The following is a guest post from education writer Karen Schweitzer, whose name you may recognize from her guest post on Aspiring Polyglot earlier this week. Karen is the About.com Guide to Business School. She also writes about accredited online colleges for OnlineColleges.net and guest blogs regularly on language-related topics.
Foreign students are always welcome in English-speaking business schools. Most programs love to accept diverse groups of applicants to simulate real-world scenarios in the classroom. To be considered for acceptance, however, you must be able to speak and write English relatively well. Fortunately, there are quite a few English-learning tools online that can help you brush up on your skills before you apply to your program of choice.
Five free tools that work particularly well for business school applicants, after the jump.
PhraseBase. Memorizing entire phrases is a good way for business school applicants to build vocabulary and gain an understanding of sentence structure and grammar at the same time. You can buy a phrasebook for this purpose or you can sign up for a free membership to PhraseBase. PhraseBase offers a free electronic phrasebook to its members. The phrasebook is customizable and can be accessed through a computer or mobile device.
VerbaLearn. In addition to learning new words and phrases, business school applicants should also regularly review the English words they already know. This can easily be done on VerbaLearn. VerbaLearn is a free web application that makes it easy for students to customize how and what they learn. The app offers many different tools for this purpose, including video flashcards, print flashcards, mp3 vocabulary lists, word usage reviews, fill-in-the-blank reviews, and crossword puzzles.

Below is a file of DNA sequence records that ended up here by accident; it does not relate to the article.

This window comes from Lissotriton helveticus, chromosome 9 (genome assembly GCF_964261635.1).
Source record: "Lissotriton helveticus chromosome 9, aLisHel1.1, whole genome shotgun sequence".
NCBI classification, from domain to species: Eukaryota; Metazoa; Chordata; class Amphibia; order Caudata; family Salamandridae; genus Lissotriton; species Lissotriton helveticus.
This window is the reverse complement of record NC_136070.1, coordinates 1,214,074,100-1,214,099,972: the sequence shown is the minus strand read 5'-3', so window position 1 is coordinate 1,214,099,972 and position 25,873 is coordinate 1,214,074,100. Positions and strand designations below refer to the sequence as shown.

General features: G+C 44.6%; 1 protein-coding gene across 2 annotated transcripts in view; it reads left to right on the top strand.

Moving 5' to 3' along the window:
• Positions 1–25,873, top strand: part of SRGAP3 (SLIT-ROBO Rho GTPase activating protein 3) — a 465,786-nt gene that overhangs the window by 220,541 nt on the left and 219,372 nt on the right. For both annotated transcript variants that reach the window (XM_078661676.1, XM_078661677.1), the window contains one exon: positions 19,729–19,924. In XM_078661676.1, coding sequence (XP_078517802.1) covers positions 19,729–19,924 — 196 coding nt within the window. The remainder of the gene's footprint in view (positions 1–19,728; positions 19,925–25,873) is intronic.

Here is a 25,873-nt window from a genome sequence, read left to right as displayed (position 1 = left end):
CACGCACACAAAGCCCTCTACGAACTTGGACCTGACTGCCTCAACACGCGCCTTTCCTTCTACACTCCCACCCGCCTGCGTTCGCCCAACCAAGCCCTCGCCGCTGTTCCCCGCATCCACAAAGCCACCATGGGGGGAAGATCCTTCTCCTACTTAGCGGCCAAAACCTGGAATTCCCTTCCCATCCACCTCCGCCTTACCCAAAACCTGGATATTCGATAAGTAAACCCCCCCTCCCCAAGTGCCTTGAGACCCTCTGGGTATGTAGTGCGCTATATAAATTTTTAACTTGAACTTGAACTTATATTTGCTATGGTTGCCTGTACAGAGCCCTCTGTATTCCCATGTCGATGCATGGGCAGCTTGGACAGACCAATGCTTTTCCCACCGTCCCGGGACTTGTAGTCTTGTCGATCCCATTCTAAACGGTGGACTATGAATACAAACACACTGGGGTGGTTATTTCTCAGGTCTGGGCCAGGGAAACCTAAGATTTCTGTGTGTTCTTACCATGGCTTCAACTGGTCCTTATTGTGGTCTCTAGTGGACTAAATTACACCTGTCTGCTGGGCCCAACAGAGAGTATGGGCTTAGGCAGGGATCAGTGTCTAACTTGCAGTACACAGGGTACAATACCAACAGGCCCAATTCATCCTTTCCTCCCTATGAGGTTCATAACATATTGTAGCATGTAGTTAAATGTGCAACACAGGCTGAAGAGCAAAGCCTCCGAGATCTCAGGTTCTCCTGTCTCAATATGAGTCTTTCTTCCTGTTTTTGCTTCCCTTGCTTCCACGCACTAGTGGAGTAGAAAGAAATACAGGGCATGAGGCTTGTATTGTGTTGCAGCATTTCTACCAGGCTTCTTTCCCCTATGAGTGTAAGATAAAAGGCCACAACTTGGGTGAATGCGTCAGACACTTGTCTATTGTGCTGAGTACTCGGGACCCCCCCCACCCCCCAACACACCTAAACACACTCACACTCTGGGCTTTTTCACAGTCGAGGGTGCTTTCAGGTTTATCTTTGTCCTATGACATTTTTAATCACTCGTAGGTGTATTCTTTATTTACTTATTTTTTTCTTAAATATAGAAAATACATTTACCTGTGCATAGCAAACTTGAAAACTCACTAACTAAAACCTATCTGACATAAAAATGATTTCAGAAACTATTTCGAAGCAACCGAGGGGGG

OWL. Getting a good score on the GMAT (Graduate Management Admissions Test) is a must—particularly for applicants who want to get accepted to a top business school program. To prepare for the GMAT, students should avoid getting bogged down with grammar study and instead focus on learning the most common grammar topics tested on the GMAT: verb usage, pronoun usage, and modifiers. Purdue University's Online Writing Lab (OWL) is the perfect place to learn about all three of these things.
ETS. Although some business schools are willing to waive TOEFL (Test of English as a Foreign Language) scores for certain students, most do not. This makes scoring well on the test very important. One of the best places to prep for the TOEFL is the ETS site. ETS develops, administers and scores the TOEFL. Applicants who visit the ETS site can get information on the test and receive official practice tests, sample questions, and sample writing topics.
AddLang. When it comes to English language learning, there is no real substitution for practice. Before applying to a business school, applicants should make an effort to practice their English every chance they get. This isn't always possible at home, which is why it makes sense to join a social language network like AddLang. AddLang allows users to practice English with native speakers and communicate online through Skype, Yahoo Messenger, MSN Messenger, and AOL Messenger.
15 Free Language Learning Podcasts [Aspiring Polyglot]
15 Free English Language Learning Sites [Al Jamiat]
15 Free Hi-Tech Language Learning Tools [English Virtual Community]
20 Free Online College and University Lectures [Debt-free Scholar]